@16. Oh yeah. And that wild, urgent, disconnected look in Saturn's wide eyes. Shudder.

Posted by Ariel | October 17, 2008 12:09 PM

I got most of my sex education from Hieronymus Bosch.

Posted by Ariel | October 17, 2008 12:10 PM

Image Google: Joel Peter Witkin. His photographs are beautiful but give me nightmares.

Posted by donna | October 17, 2008 12:11 PM

The greatest art-related alarm I have felt as an adult was the draping of statues, "The Spirit of Justice" and "The Majesty of Law" in the lobby of the Dept. of Justice. Supposedly John Ashcroft didn't like being seen in proximity with half-nudes, while in reality he couldn't face the embodiment of our judicial system while desecrating it.

Posted by inkweary | October 17, 2008 12:11 PM
Posted by paulus | October 17, 2008 12:12 PM

I've always been both somewhat terrified by and slightly enamored with Gericault's Raft of the Medusa.

Posted by ben | October 17, 2008 12:13 PM
Posted by Afreet | October 17, 2008 12:16 PM

That Which I Should Have Done I Did Not Do (The Door) by Ivan Albright.

Runner up: Symphonie Fantastique by Hector Berlioz.

Posted by Joe M | October 17, 2008 12:18 PM

some of peter joel witkin's photgraphs are pretty scary
but i'm in love with them nonetheless

i was going to add a link to an example, but 2 images of nudey shemales came up (these are not the scary ones i was referencing)and i'm at work. Whooooops

Posted by Amy | October 17, 2008 12:21 PM

velvet water

Posted by erik | October 17, 2008 12:24 PM

David Firth's "Hell"

Posted by Bees | October 17, 2008 12:30 PM

doesnt reaaly count, but i once had a dream after a day at the moma that i encountered a giant glass cube in an unspecified museum. it was filled with rays of light from several sun roofs above it, and for some reason i was completely terrified.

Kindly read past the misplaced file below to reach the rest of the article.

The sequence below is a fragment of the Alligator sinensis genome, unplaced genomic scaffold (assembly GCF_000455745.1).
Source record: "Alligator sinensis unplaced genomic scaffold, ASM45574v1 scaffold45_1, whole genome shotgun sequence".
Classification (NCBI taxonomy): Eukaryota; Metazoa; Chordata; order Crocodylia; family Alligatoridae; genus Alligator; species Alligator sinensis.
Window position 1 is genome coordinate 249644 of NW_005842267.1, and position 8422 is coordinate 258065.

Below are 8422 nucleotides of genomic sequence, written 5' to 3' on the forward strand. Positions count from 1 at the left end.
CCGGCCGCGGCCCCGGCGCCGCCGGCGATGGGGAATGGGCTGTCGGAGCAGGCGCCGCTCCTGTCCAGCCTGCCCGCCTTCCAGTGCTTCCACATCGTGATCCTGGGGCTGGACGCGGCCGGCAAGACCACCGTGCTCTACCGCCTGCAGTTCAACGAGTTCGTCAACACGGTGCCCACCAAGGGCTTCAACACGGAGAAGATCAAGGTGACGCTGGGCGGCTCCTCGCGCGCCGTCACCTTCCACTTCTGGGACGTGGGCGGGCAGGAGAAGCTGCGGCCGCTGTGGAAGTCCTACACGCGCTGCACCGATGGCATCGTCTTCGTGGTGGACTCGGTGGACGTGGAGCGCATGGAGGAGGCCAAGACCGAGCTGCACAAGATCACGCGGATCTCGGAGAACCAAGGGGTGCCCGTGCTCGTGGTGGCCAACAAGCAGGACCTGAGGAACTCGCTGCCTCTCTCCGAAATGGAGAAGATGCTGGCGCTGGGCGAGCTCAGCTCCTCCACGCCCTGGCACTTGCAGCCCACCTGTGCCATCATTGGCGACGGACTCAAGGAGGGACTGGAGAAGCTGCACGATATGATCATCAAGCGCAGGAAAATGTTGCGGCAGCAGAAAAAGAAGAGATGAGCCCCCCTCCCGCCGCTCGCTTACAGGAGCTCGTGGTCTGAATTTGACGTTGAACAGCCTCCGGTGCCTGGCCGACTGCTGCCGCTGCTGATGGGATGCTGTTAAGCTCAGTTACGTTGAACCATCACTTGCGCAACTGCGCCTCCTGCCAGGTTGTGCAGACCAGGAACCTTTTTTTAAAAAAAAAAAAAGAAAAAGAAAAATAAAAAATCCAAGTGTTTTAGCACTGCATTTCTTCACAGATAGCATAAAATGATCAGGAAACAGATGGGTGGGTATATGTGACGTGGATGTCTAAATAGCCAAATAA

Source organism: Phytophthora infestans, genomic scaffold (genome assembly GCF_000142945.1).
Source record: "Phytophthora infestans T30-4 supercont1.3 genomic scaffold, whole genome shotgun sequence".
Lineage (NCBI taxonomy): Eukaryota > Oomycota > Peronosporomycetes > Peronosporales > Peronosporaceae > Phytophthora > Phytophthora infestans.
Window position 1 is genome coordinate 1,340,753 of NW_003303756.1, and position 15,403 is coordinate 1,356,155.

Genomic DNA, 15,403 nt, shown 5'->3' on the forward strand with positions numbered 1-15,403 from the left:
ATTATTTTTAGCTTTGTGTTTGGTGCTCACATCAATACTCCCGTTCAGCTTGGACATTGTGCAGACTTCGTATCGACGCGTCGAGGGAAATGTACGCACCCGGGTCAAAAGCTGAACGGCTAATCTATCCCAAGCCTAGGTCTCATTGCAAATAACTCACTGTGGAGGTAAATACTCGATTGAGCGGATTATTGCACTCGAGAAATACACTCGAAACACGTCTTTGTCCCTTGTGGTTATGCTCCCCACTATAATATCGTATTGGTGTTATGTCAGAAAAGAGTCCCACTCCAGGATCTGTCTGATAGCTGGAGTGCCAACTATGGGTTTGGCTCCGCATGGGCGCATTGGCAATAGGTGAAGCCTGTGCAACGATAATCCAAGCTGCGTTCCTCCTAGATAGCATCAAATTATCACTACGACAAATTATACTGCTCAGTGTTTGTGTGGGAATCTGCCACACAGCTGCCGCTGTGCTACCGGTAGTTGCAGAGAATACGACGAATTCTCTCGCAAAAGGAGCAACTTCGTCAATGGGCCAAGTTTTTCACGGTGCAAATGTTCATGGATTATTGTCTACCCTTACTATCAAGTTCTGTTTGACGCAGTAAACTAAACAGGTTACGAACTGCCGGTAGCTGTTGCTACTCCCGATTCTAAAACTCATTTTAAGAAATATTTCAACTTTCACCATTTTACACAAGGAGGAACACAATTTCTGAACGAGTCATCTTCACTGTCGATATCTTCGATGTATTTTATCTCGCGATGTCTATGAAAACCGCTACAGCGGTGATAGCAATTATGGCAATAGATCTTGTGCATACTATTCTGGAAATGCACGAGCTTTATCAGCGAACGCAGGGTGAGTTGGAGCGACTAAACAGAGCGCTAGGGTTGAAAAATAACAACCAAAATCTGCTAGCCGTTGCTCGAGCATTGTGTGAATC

other than that i'll have to go with balthus and the ed kienholz installation "still live"

Posted by zan e | October 17, 2008 12:32 PM

Hands down: anything by Thomas Kinkade. Especially his post 9/11 crap.

Posted by catnextdoor | October 17, 2008 12:34 PM

Francis Bacon really got me as a young man and this piece in particular:

Posted by Steven Miller | October 17, 2008 12:37 PM
Posted by Abe | October 17, 2008 12:38 PM

Kincade's got a new series of NASCAR paintings. I saw them advertised on TV the other day. His work is terrifying, but these were beyond belief. I had to watch from behind the sofa.

Posted by Fnarf | October 17, 2008 12:39 PM

Jen I just watched that video by Bruce last night.

Joel Peter Witkins Mother and Child.
Otto Dix's etchings from the war.
The razor slicing the eyeball in Un Chein Andalou is pretty powerful as well.

Posted by Betty X | October 17, 2008 12:40 PM

Anything by Francis Bacon is terrifying. Also, The Nightmare by John Henry Fuselli is pretty scary.

Posted by CQ | October 17, 2008 12:40 PM

I remember going to the wax museum in Victoria as a kid, and being mega scared by the chamber of horrors. Especially the guy with the meat hook through his pelvis. Does that count as art?